Posted by Jonathan Maus ( Publisher/Editor ) on June 5th, 2008 at 12:53 pm
A street performer who plays trumpet and works the evening rush-hour commute crowd on the Hawthorne Bridge has drawn attention for something other than his talents.
In a white suit, shoes, and cap, the man performs gags and tricks and bellows tunes on his trumpet while seated on a median island positioned between SW Madison Street and an onramp to the bridge from Naito Parkway (map of location).
While many people smile, slap high fives, and give him tips, his location has raised safety concerns. After receiving several emails and noticing a thread on the Portland Bike Forums about it, I decided to take a closer look at the situation.
At issue is how the performer — whose name is Kirk Reeves — sets up directly in the line of sight for people in cars attempting to pull onto the bridge after stopping at a stop sign. As you can see from the photos, people in cars have a lot to worry about at that location.
They have to not only watch for a gap in the motor vehicle traffic before merging onto the bridge, but they must also be aware of pedestrians in a crosswalk just before the stop sign, and a steady stream of people on bikes that roll onto the bridge path just a few feet past the stop sign.
When I shared with Reeves that some folks are worried about visibility because of where he sits (it was difficult to have a conversation as he was performing as we spoke) he didn’t seem to think there was a problem (either that or he just didn’t stop performing long enough to hear what I was saying). “Most people just smile,” he said.
In a post to the Portland Bike Forums, a user named “brock” posed the question:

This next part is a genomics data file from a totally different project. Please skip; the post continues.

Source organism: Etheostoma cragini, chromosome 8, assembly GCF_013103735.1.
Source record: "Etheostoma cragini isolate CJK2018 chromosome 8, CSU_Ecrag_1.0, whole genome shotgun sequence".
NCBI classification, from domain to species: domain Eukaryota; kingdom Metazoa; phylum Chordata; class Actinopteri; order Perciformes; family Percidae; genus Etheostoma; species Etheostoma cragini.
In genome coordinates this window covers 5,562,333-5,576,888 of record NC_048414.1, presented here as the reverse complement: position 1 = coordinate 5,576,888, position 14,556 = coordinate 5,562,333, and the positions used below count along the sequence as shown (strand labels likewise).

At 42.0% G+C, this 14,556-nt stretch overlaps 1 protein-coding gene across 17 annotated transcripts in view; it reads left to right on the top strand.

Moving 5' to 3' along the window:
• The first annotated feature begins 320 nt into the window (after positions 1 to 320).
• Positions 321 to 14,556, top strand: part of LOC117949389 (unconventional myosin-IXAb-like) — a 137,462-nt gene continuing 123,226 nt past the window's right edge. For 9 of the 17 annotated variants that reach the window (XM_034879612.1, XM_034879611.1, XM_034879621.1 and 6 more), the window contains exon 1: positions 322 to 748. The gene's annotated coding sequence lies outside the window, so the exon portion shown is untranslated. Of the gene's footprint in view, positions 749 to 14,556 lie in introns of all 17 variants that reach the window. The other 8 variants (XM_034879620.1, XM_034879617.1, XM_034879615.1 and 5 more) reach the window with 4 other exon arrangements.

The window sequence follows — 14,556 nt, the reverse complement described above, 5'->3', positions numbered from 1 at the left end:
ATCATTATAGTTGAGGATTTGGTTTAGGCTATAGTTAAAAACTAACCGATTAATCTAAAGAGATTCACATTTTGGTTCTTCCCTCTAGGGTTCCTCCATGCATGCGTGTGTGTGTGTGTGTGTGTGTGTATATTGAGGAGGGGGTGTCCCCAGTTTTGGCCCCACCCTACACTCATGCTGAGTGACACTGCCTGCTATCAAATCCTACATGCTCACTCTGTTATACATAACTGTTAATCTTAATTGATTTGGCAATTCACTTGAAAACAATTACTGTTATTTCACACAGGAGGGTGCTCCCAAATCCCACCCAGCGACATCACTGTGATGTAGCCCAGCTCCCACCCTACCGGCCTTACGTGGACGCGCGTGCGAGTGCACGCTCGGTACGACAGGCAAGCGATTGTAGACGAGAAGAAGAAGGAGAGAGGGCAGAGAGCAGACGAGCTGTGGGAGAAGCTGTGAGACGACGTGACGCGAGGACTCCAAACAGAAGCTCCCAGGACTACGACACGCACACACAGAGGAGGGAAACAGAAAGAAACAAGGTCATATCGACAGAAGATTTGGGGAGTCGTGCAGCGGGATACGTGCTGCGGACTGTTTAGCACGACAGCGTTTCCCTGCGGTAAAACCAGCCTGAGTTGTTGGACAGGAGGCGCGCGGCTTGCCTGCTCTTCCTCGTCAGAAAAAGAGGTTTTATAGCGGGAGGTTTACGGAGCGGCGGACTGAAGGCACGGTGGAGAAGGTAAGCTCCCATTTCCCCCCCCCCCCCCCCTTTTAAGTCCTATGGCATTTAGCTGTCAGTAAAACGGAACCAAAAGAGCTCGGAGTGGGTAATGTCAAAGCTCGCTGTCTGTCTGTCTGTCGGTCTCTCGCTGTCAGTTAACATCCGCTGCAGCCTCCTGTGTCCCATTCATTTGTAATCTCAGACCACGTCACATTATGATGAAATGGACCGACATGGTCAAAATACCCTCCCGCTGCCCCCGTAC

“What’s up with the guy who sits on the west end of the Hawthorne bridge every afternoon?… The one who sits exactly in the line of sight of vehicles merging onto the bridge, forcing them to inch forward into the path of all of the cyclists trying to get on the path? Pretty dangerous if you ask me.”
Another member of the forums addressed the quandary of the situation:
“I can’t really blame the guy for being where he is — it’s the place most likely to get some cash from motorists. I’d love to see him move but I can’t bring myself to ask him to.”
A friend of mine who regularly drives her car through that intersection says:
“I always stop behind the stop sign but with the performer there it’s impossible to see anything… I’m always paranoid of hitting someone and therefore wait a really long time until I’m certain no one is coming…”
And yet another perspective is that the daily smile Reeves brings is worth the potential dangers. A forum poster named, “beelnite” wrote that “He’s become part of the intersection” and that, “We can slow down and enjoy it!”.
Do you drive, walk, or ride a bike through this intersection? What has been your experience?